← Issue 8

Girl with Curious Hair, Pt II

by Diya Sabharwal

I once felt a pang of jealousy every time I looked at my mother’s perfectly arched eyebrows, and her hairless, porcelain face, her manicured fingers: manufactured perfection. While I inherited my mother’s features, I felt like a rough replica, a sloppy copy. Instead of her smooth skin, I had tiny black blades of grass growing atop me as if I were a forest. My fair arms were downy, fluffy; my side curls wispy, ethereal. My upper lip carried a delicate mustache. I could remove it, of course, applying hot wax, tearing myself by the roots—but I…don’t want to. After many, many years, I’ve started loving my fuzzy self, no longer judging myself for being different from my mother, aunt, cousins. Apparently, I love me too much.

I am hirsute—her-suit—an aberration in a smooth and unblemished female line. A fuzzy peach in a world of clean, smooth apples. In India, this is moderately transgressive. What does that say about me? I am deliberate, stubborn, determined. People have called me difficult; my father says I’m original. But how did my natural body become politicised to the point of being called subversive if left unmodified?

This problem goes beyond just me. I see my own story reflected in the young womxn surrounding me, like my little sister Naina. When she started middle school, I knew she would have the same questions I once had, and I was right. One night, she came to me before bedtime, troubled about her own flourishing girl-stache. “Nobody else seems to have one. No TV characters, no aunts or cousins; not even our own mother.” People at school asked her about it. She was teased. It made her feel othered, abnormal.

I saw myself reflected in her. Her questions were also once mine. I bristled, unsure of my place. I didn’t want to over-write myself upon her, compelling her to inherit—in-hair-ite—an ideology in a manner that runs counter to what that very ideology stands for. So I treaded cautiously, guiding her to find her own way.

“I must ask,” I began, starting a difficult conversation about hair, choice, feminism. I let my sister trace her fingers over my downy lip, feeling it tickle. “It must ache, right?” she asked, wondering about the mysteries of depilation. We talked all night.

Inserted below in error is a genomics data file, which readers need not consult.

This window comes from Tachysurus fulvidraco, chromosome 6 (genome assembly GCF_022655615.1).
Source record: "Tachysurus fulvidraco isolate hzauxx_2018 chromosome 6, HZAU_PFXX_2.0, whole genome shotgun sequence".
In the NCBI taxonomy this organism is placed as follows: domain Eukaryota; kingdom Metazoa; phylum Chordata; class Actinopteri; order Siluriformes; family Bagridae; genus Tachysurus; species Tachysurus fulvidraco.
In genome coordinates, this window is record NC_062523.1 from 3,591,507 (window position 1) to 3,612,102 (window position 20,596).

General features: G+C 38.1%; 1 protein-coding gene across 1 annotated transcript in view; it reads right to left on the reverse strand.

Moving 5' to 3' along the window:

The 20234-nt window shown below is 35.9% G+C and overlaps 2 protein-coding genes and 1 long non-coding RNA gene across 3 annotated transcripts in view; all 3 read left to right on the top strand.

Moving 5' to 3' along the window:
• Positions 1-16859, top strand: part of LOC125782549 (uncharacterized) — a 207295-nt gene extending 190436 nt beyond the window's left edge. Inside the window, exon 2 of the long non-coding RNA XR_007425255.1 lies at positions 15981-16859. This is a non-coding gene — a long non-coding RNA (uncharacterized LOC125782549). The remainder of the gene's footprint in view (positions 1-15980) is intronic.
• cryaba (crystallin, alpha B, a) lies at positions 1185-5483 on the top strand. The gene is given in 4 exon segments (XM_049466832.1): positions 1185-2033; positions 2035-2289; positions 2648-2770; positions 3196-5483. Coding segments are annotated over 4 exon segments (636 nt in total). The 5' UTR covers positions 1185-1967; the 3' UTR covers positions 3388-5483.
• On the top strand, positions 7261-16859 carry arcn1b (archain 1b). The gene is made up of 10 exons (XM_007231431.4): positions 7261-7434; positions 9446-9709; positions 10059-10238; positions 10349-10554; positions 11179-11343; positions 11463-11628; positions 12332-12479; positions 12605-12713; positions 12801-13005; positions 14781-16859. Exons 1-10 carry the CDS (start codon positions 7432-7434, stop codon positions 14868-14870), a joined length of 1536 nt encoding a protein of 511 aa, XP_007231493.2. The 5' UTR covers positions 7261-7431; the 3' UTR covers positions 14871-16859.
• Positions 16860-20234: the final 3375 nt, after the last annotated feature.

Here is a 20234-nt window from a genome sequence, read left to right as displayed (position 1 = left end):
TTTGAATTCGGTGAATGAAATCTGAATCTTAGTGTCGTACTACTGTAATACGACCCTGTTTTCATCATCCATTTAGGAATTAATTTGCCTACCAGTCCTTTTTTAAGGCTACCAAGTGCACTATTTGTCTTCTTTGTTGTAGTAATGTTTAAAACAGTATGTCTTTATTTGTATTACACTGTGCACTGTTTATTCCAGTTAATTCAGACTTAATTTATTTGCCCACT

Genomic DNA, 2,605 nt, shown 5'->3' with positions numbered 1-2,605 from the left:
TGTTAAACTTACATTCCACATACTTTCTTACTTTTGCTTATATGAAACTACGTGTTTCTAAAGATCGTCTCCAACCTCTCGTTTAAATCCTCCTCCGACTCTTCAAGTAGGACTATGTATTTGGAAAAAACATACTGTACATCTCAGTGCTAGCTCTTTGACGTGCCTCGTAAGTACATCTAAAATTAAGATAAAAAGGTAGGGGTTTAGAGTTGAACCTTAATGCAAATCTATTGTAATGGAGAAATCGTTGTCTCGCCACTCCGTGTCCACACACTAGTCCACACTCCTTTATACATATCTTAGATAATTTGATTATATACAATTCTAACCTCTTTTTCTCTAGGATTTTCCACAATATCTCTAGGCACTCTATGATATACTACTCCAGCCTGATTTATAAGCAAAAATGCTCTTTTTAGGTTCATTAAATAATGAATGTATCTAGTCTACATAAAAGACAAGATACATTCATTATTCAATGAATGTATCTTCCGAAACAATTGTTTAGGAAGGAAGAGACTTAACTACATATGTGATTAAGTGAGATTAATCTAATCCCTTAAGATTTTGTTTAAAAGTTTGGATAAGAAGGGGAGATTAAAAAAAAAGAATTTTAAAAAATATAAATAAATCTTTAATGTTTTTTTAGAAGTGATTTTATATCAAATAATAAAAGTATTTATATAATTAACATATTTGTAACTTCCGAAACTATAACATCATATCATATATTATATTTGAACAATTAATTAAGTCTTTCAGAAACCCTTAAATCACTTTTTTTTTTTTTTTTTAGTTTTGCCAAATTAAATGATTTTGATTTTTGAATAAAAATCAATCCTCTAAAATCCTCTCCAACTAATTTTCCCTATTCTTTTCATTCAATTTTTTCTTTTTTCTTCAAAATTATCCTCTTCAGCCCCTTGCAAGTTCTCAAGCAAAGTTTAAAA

The next morning, she announced to her classmates that her big sister had a moustache, too, and since I thought my moustache was beautiful, she had decided hers was too. Hearing this made me laugh, but I was proud. Are we Las Dos Fridas? I had become, for my little sister, the representation I’d always wanted when I was younger: a strange sort of heirloom—hairloom—to trace her roots back to.

And maybe my moustache is beautiful because of this newfound purpose; maybe its utility lies expressly in its uniqueness. If it makes my sister feel less alone, what could be more beautiful than that?

Fantine’s happy vanity, combing with a broken comb her silky hair in Les Miserables. Rapunzel’s long, magical locks. Little Woman’s Jo, crying after having sold her hair. Throughout literature, hair has been an important part of a womxn’s identity; but mostly only when we talk about the hair on our heads. For me, it extends beyond that. My body hair makes me feel more open, connected to nature, free. Even further, it makes me feel like a link between my mother and my sister—between what they believe and who they are. My mother chooses to shave, thread, epilate; my sister and I keep our Frida-esque appearance. Carrying on a legacy is good, but two peachy keens breaking out of our smooth, apple inheritances makes me feel even better.


Diya Sabharwal is a high school senior in New Delhi, India, set to graduate in July 2021, after which she will join the class of 2025 at Stanford University, California. She’s weirdly obsessed with her hair—whether on her body or her head (check out her essay “Hairetical,” published on the Delhi Poetry Slam website, for her thoughts on haircuts and religion)and, by extension, the politicisation of the female body, a topic she’s explored through her writing as well as as a panelist at UN-backed summits. Find her on Instagram (@didzreadz, a Bookstagram and @diyasabh, her personal account).


Diya Sabharwal’s essay won our 2021 High School Writing Competition. We were impressed with her innovative use of to language, powerful subject matter, and intuitive use of structure. We expect to keep reading Diya’s work throughout her long career as a writer.